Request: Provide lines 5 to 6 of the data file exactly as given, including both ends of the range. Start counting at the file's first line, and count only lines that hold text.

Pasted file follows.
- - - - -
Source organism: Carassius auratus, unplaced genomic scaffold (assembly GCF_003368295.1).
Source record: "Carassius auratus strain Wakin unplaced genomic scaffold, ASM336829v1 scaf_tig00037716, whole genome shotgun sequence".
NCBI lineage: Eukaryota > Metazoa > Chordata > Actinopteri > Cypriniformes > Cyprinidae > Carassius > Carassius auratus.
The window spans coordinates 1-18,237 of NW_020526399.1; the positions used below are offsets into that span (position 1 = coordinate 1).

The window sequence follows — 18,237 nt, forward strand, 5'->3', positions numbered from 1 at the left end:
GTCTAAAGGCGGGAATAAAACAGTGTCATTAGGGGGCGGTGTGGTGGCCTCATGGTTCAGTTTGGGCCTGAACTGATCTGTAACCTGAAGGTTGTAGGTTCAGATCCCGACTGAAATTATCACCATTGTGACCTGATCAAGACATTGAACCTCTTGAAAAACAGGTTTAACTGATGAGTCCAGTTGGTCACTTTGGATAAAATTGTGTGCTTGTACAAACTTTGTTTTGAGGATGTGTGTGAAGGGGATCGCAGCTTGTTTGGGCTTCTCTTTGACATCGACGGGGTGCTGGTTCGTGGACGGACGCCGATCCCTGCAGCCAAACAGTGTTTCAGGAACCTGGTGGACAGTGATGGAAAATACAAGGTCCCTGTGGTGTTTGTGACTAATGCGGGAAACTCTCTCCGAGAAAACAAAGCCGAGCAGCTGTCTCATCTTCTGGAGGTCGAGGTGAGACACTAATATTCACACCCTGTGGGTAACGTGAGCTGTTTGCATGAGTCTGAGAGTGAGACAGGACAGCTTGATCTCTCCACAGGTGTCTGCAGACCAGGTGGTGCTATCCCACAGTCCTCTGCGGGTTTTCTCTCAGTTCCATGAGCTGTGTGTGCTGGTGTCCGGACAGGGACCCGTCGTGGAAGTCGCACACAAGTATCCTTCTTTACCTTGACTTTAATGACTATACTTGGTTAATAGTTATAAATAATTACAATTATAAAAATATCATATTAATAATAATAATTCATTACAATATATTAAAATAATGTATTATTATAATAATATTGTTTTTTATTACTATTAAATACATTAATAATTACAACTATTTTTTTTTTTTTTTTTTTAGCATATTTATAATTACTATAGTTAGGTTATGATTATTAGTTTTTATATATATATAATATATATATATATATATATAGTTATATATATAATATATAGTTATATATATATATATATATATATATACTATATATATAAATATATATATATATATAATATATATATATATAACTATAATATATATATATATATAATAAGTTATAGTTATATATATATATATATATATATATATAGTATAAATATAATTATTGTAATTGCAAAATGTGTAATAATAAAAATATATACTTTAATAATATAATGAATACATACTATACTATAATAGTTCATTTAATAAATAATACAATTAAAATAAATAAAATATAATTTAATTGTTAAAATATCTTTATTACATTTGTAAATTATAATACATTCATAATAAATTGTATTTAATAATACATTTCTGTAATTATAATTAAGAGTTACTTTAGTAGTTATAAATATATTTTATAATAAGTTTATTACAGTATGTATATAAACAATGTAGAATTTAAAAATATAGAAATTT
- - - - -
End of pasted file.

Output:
The window sequence follows — 18,237 nt, forward strand, 5'->3', positions numbered from 1 at the left end:
GTCTAAAGGCGGGAATAAAACAGTGTCATTAGGGGGCGGTGTGGTGGCCTCATGGTTCAGTTTGGGCCTGAACTGATCTGTAACCTGAAGGTTGTAGGTTCAGATCCCGACTGAAATTATCACCATTGTGACCTGATCAAGACATTGAACCTCTTGAAAAACAGGTTTAACTGATGAGTCCAGTTGGTCACTTTGGATAAAATTGTGTGCTTGTACAAACTTTGTTTTGAGGATGTGTGTGAAGGGGATCGCAGCTTGTTTGGGCTTCTCTTTGACATCGACGGGGTGCTGGTTCGTGGACGGACGCCGATCCCTGCAGCCAAACAGTGTTTCAGGAACCTGGTGGACAGTGATGGAAAATACAAGGTCCCTGTGGTGTTTGTGACTAATGCGGGAAACTCTCTCCGAGAAAACAAAGCCGAGCAGCTGTCTCATCTTCTGGAGGTCGAGGTGAGACACTAATATTCACACCCTGTGGGTAACGTGAGCTGTTTGCATGAGTCTGAGAGTGAGACAGGACAGCTTGATCTCTCCACAGGTGTCTGCAGACCAGGTGGTGCTATCCCACAGTCCTCTGCGGGTTTTCTCTCAGTTCCATGAGCTGTGTGTGCTGGTGTCCGGACAGGGACCCGTCGTGGAAGTCGCACACAAGTATCCTTCTTTACCTTGACTTTAATGACTATACTTGGTTAATAGTTATAAATAATTACAATTATAAAAATATCATATTAATAATAATAATTCATTACAATATATTAAAATAATGTATTATTATAATAATATTGTTTTTTATTACTATTAAATACATTAATAATTACAACTATTTTTTTTTTTTTTTTTTTAGCATATTTATAATTACTATAGTTAGGTTATGATTATTAGTTTTTATATATATATAATATATATATATATATATATAGTTATATATATAATATATAGTTATATATATATATATATATATATATACTATATATATAAATATATATATATATATAATATATATATATATAACTATAATATATATATATATATAATAAGTTATAGTTATATATATATATATATATATATATATAGTATAAATATAATTATTGTAATTGCAAAATGTGTAATAATAAAAATATATACTTTAATAATATAATGAATACATACTATACTATAATAGTTCATTTAATAAATAATACAATTAAAATAAATAAAATATAATTTAATTGTTAAAATATCTTTATTACATTTGTAAATTATAATACATTCATAATAAATTGTATTTAATAATACATTTCTGTAATTATAATTAAGAGTTACTTTAGTAGTTATAAATATATTTTATAATAAGTTTATTACAGTATGTATATAAACAATGTAGAATTTAAAAATATAGAAATTT